Slice the watermelons up. Pick out the best seeds and place them in a bowl or sieve. Discard any that are damaged, pale, thin, or misshapen. Wash the seeds gently with running water to remove any clinging bits of fruit. Place the rinsed seeds on a paper towel or coffee filter to dry for a few days.

Seperate out the good seeds from the bad seeds

Once they’re dry, they’re ready to be stored! Choose the largest, plumpest seeds to save. Discard any damaged seeds, any pale seeds, or any misshapen seeds. Store them inside a glass jar in a dry, dark, cool spot (see the section below for details).

Watermelon seed development

Watermelon is in the Squash Family (Cucurbitaceae). Botanically speaking, Watermelons are a berry. They have seeds inside them, spread throughout their pulp.

Watermelon plants have both female and male flowers on the same plant. Plants usually start by growing only male flowers to start attracting pollinators, but then start to introduce some female flowers in the mix. The female flowers have a small oval-shaped ovary behind the flower that will become a watermelon if adequately pollinated.

“Watermelon plants are usually monoecious, but there are andromonoecious varieties.”

The Complete Guide to Saving Seeds, by Robert Gough and Sheryl Moore-Gough

Watermelon plants are self-compatible, so the male flowers on one plant can pollinate the female flowers on that plant. The plants can also cross-pollinate with other watermelon plants. Some seed gardeners like to remove weak plants and plants that are not true-to-type before they can flower and contribute pollen to other plants.

Watermelon flowers are insect pollinated. Bees do a great job of pollinating watermelon plants, so be sure to plant many companion plants in the neighborhood to attract them, so you’ll get lots of fruit sets.

To save watermelon seeds, you’ll need to start with an open-pollinated variety. Open-pollinated watermelons will produce seeds that grow true-to-type, meaning the new plants will be identical to the parent plant.

Hybrid watermelons, on the other hand, will not produce seeds that grow true-to-type. That’s because hybrid watermelons are created by crossing two different watermelon varieties. The resulting offspring will have a mix of characteristics from each parent plant, and its seeds will not grow true to type. Seeds from “seedless watermelons” may not even germinate (which is awfully disappointing if you’ve put years of effort into saving them).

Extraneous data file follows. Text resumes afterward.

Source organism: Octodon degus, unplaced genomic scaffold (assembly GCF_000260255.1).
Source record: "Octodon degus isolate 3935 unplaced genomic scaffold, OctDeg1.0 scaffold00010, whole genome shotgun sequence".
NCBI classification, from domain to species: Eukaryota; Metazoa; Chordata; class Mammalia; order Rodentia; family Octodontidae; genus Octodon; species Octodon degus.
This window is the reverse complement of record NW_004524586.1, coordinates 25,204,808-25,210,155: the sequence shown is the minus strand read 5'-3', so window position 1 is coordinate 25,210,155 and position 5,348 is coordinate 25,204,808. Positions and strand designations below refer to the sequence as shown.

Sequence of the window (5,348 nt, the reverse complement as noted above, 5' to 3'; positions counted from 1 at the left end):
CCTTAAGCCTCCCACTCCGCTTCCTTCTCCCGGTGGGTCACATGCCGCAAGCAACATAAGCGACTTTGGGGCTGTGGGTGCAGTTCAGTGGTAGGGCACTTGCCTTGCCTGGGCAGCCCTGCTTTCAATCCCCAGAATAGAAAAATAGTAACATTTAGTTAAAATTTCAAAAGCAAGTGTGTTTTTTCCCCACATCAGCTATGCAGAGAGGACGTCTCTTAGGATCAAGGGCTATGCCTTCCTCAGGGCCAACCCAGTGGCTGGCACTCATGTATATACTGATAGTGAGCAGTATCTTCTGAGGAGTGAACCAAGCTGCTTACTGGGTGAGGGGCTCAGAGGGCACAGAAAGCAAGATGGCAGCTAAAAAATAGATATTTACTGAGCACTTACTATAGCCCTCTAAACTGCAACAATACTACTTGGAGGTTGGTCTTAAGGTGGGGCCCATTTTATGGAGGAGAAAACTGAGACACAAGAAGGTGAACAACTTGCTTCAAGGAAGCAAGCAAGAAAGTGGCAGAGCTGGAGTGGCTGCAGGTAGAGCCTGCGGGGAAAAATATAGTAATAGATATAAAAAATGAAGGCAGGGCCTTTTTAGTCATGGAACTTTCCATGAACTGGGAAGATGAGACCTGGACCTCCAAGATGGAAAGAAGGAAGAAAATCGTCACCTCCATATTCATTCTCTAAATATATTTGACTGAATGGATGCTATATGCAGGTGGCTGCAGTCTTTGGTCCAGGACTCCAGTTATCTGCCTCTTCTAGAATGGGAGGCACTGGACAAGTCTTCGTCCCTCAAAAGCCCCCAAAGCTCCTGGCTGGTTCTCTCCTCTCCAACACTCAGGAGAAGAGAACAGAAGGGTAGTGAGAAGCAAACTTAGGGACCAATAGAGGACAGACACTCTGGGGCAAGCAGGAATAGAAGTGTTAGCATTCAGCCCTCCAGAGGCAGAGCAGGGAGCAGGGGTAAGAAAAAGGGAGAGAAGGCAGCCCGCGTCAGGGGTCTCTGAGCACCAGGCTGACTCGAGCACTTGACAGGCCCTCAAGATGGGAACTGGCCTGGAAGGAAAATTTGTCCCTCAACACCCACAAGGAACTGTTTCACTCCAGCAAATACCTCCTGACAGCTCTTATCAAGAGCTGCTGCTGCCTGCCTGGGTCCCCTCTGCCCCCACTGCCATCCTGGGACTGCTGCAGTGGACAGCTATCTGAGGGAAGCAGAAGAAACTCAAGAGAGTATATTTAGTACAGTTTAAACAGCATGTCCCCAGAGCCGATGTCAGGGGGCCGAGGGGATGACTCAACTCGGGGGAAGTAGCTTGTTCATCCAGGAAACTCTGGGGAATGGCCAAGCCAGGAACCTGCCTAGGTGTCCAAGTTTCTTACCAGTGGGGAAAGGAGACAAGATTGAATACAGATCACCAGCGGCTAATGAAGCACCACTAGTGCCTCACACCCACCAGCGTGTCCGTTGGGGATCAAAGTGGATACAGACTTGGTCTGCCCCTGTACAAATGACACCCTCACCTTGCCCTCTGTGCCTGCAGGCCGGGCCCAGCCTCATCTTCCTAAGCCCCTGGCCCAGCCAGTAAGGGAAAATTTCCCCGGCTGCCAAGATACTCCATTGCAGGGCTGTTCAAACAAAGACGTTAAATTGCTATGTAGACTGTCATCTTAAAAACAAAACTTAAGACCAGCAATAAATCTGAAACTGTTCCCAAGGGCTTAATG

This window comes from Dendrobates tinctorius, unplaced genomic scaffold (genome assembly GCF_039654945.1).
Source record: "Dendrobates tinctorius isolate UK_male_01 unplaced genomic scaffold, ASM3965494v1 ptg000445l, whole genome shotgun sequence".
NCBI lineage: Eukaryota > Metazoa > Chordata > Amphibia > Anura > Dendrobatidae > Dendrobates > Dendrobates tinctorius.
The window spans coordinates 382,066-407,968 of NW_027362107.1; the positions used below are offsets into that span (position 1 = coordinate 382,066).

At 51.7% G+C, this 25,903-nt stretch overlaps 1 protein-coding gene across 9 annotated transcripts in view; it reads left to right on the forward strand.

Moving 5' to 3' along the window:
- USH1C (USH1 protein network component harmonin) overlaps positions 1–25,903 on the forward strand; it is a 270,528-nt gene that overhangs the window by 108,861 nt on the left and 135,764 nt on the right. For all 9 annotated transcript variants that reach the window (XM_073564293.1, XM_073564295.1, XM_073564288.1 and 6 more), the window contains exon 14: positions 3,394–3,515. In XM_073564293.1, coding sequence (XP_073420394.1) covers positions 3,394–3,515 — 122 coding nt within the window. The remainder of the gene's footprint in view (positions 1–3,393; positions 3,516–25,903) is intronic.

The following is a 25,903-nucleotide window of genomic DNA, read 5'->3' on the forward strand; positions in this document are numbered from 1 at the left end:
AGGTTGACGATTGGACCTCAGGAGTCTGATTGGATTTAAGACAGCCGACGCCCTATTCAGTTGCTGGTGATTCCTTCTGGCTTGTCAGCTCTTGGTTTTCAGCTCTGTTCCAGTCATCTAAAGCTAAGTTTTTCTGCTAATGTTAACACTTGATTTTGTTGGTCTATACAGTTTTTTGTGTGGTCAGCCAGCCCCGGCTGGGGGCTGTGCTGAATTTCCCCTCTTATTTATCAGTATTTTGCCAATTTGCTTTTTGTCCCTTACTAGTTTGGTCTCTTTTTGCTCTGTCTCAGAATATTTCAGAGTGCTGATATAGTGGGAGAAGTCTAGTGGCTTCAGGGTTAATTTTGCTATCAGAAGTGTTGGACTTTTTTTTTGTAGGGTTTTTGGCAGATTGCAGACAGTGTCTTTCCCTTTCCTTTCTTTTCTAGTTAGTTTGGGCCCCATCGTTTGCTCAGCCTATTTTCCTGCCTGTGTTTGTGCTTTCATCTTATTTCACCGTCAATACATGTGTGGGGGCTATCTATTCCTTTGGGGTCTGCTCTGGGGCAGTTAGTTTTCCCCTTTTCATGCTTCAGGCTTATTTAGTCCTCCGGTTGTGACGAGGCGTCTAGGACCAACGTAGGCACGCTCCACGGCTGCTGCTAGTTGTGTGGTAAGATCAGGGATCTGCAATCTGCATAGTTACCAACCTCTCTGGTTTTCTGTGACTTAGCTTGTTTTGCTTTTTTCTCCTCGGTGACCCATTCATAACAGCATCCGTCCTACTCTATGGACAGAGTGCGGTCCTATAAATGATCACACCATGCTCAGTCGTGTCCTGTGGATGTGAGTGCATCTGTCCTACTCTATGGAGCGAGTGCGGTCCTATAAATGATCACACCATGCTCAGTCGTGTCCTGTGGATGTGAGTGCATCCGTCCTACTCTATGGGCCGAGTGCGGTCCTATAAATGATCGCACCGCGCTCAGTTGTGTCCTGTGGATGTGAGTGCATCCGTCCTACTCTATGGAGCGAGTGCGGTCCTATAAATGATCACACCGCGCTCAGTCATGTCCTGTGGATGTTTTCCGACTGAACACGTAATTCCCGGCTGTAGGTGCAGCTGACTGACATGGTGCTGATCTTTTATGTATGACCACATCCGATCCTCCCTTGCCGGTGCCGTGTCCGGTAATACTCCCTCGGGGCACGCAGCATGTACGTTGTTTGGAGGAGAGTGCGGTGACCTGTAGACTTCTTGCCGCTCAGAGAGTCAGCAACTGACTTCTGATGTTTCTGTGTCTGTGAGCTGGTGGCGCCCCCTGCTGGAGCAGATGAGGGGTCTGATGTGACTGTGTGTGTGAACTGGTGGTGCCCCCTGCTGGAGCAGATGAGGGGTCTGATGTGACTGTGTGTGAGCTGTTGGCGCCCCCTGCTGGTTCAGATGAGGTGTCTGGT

Storing watermelon seeds

Watermelon seeds are easy to store at home.

Packaging seeds for storage

Before storing seeds, it’s important to package and label them. This will help you track what seeds are from what fruits and how old they are.

To package watermelon seeds for storage, use an airtight container for the longest storage life. Glass jars work well. You can also use plastic bags or paper envelopes. Be sure to label the container with the name of the variety and the date the seeds were harvested.

Ideal conditions for storing watermelon seeds

Watermelon seeds can be stored at room temperature in a dry and dark place. A cabinet or drawer works well. You can also store them in the refrigerator.

Planting watermelon seeds

Watermelon seeds are usually planted indoors, as they germinate best with soil temperatures around 30 degrees Celsius. Watermelon seeds usually germinate and sprout in 4-12 days.

Sow watermelon seeds in biodegradable pots. These seedlings do not like their roots to be disturbed and are easiest to transplant pot and all. Peat pots are a good choice.

Wait until the soil is a minimum of 70 degrees F before planting the seedlings outdoors.

Mary Jane Duford
Mary Jane Duford

Mary Jane Duford is a gardening expert and founder of Home for the Harvest. She's also a professional engineer, certified permaculture garden designer, and master gardener in training. Mary Jane has been featured by publications such as Real Simple, Mother Earth News, Homes & Gardens, Heirloom Gardener, and Family Handyman.